Consolidated Corporate Tax Returns

IRC §1501 allows, but does not require, an affiliated group of corporations to file a consolidated income tax return for the group. Consolidated corporate returns have been allowed since 1918, in recognition of the fact that although many businesses achieve some of their objectives with multiple legal entities, the tax code recognizes that the business entity is singular.

There are several advantages to filing a consolidated tax return, such as being able to centralize the planning, reporting, and paying of the tax, but once the choice is made to file consolidated returns, then the group must continue to do so thereafter.

Although a group that has chosen the consolidated filing option can ask the IRS to discontinue the consolidated filing, the IRS rarely grants such permission, although at times it may grant blanket permission to numerous taxpayers within a certain industry where changes in the tax code may adversely affect their consolidated returns.

Controlled corporate groups are subject to special tax sharing rules, but they only apply if each corporation of the group files its own separate Form 1120, U.S. Corporation Income Tax Return. However, if the business entities file a consolidated Form 1120, then the controlled corporate group tax rules do not apply.

Affiliated Group

The tax code defines an affiliated group as one in which there is a parent corporation that owns at least 80% of both the voting power and the value of the stock of another corporation and the affiliated group includes all other corporations in which 80% of both the voting power and the value of their stock is owned collectively by other members of the group.

The affiliated group can only consist of includable corporations, which the tax code defines negatively as being corporations that are not tax-exempt or foreign, and are not life insurance companies, regulated investment companies, real estate investment trusts, or S corporations.

Generally accepted accounting principles (GAAP) requires corporations and their controlled subsidiaries to file consolidated financial statements, since consolidated statements give a better financial status of the companies. However, the GAAP requirement is that the controlling corporation must own only at least 50% of the voting power of a subsidiary's stock rather than the 80% required by the tax code. So even if a corporate group must file a consolidated financial accounting report does not necessarily qualify it for filing a consolidated tax return.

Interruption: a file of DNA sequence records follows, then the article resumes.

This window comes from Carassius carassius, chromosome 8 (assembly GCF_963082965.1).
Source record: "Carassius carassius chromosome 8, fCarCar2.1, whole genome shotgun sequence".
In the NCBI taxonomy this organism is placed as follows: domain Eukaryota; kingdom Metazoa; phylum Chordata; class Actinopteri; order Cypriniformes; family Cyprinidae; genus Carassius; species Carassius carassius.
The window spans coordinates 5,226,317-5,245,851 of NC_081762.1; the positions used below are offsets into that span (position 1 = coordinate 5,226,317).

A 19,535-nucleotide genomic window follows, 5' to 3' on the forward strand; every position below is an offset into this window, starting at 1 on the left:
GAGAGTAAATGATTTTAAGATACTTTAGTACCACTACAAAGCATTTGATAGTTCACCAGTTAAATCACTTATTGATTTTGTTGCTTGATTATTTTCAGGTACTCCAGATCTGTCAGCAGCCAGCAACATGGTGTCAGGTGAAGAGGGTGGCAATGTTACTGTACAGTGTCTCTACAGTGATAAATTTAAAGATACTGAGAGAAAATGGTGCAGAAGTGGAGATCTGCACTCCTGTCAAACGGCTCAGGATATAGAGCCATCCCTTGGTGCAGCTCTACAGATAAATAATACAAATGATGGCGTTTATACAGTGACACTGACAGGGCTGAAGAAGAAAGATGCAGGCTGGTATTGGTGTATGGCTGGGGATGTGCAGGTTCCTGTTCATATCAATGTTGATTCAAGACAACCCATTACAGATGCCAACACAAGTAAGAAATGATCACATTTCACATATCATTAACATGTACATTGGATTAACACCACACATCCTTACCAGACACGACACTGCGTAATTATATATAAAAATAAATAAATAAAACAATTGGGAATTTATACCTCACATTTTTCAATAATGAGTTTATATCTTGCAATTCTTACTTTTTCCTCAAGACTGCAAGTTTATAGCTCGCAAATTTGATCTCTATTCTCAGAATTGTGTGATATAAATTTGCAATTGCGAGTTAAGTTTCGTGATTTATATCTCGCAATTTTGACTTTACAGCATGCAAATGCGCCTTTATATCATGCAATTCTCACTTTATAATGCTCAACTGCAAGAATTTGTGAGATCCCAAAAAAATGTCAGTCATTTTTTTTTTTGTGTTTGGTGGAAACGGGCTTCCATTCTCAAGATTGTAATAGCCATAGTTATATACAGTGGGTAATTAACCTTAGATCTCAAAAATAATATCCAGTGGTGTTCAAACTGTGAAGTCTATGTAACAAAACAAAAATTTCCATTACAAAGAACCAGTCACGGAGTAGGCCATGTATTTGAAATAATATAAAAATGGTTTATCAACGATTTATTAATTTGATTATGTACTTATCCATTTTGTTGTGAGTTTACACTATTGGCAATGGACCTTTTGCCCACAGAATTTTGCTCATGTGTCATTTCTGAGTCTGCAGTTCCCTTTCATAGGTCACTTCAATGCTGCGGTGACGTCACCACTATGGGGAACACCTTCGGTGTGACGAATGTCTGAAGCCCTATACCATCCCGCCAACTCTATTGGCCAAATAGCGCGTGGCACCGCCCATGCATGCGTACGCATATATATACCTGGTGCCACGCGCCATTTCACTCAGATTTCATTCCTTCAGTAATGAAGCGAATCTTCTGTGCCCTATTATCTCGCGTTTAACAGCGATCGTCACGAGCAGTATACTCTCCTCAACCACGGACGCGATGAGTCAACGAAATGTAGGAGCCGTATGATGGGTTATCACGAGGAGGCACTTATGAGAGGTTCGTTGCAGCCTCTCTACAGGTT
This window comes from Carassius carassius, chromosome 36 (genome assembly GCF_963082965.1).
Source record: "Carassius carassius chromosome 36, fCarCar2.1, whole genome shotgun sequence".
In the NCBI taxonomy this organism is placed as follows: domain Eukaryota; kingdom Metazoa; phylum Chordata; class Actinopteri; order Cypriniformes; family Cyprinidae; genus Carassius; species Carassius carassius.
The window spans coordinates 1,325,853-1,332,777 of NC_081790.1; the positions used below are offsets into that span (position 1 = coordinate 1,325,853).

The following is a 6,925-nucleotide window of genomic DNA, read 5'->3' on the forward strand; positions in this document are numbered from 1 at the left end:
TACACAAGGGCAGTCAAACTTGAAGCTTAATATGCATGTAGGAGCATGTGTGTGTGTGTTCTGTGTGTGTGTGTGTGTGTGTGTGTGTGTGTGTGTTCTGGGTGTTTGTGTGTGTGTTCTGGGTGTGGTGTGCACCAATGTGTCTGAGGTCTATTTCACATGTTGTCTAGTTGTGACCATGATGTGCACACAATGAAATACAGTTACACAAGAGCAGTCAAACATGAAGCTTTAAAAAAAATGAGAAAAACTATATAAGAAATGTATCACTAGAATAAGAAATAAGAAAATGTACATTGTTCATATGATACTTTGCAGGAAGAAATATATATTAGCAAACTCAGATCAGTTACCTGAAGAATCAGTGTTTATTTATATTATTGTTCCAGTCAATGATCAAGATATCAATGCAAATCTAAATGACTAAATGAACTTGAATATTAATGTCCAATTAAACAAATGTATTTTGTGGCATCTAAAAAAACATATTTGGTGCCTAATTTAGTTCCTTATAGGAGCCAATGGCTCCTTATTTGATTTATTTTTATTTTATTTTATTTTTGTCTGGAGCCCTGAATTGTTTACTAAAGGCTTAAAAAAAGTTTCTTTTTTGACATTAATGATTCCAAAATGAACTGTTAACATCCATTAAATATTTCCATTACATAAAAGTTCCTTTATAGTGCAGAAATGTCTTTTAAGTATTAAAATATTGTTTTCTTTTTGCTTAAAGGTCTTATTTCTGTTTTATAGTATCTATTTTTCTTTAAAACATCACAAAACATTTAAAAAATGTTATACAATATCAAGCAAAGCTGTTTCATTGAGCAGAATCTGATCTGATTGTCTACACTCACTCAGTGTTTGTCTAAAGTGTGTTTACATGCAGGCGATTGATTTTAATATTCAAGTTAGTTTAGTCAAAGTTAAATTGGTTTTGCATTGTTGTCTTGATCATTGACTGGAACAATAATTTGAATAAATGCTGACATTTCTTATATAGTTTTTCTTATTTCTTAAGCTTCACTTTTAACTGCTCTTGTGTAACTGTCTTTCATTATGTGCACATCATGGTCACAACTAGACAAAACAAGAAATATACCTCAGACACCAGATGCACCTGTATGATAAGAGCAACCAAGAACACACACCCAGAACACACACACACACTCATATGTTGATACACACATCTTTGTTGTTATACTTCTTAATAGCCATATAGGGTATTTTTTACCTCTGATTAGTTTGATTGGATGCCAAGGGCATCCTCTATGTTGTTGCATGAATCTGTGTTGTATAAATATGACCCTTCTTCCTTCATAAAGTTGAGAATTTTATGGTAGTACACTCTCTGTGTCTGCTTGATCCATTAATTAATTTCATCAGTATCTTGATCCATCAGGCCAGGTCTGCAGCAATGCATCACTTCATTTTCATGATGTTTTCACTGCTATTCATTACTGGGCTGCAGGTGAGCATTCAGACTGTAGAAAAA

Filing a Consolidated Return

When a consolidated return for a group is 1st filed, consent by all of the corporations within the group is required, which subsidiaries do by filing Form 1122, Authorization and Consent of Subsidiary Corporation To Be Included in a Consolidated Income Tax Return and attaching it to their group's Form 1120. Thereafter, the affiliated group is referred to as a consolidated group.

The consolidated group exists as long as the parent corporation satisfies the 80% rule for at least 1 subsidiary. Other members of the group can leave the group without terminating the group's status. Other companies can join the group later, without having to file Form 1122.

As long as the parent satisfies the 80% rule, then the parent defines the group. Even if the original subsidiary that defined the group leaves the group, the group can still maintain its existence if the parent satisfies the 80% rule for another corporation within the group.

A consolidated tax return reports the income or loss of the parent for the entire year but only a portion of the year for which any affiliate belonged to the group is reported on the consolidated return. If any affiliate had an existence apart from the group during a portion of the tax year, then that portion must be reported separately on the company's own Form 1120. Treasury regulations provide an "end-of-the-day rule" which defines the corporation as either entering or leaving the group at the end of the day.

Consolidated Taxable Income

The consolidated Form 1120 must be filed by the parent of the consolidated group and each affiliate must adopt the parent's tax year. Although each entity can adopt its own methods of accounting, the information must be aggregated and consolidated to determine taxable income, which requires 4 steps: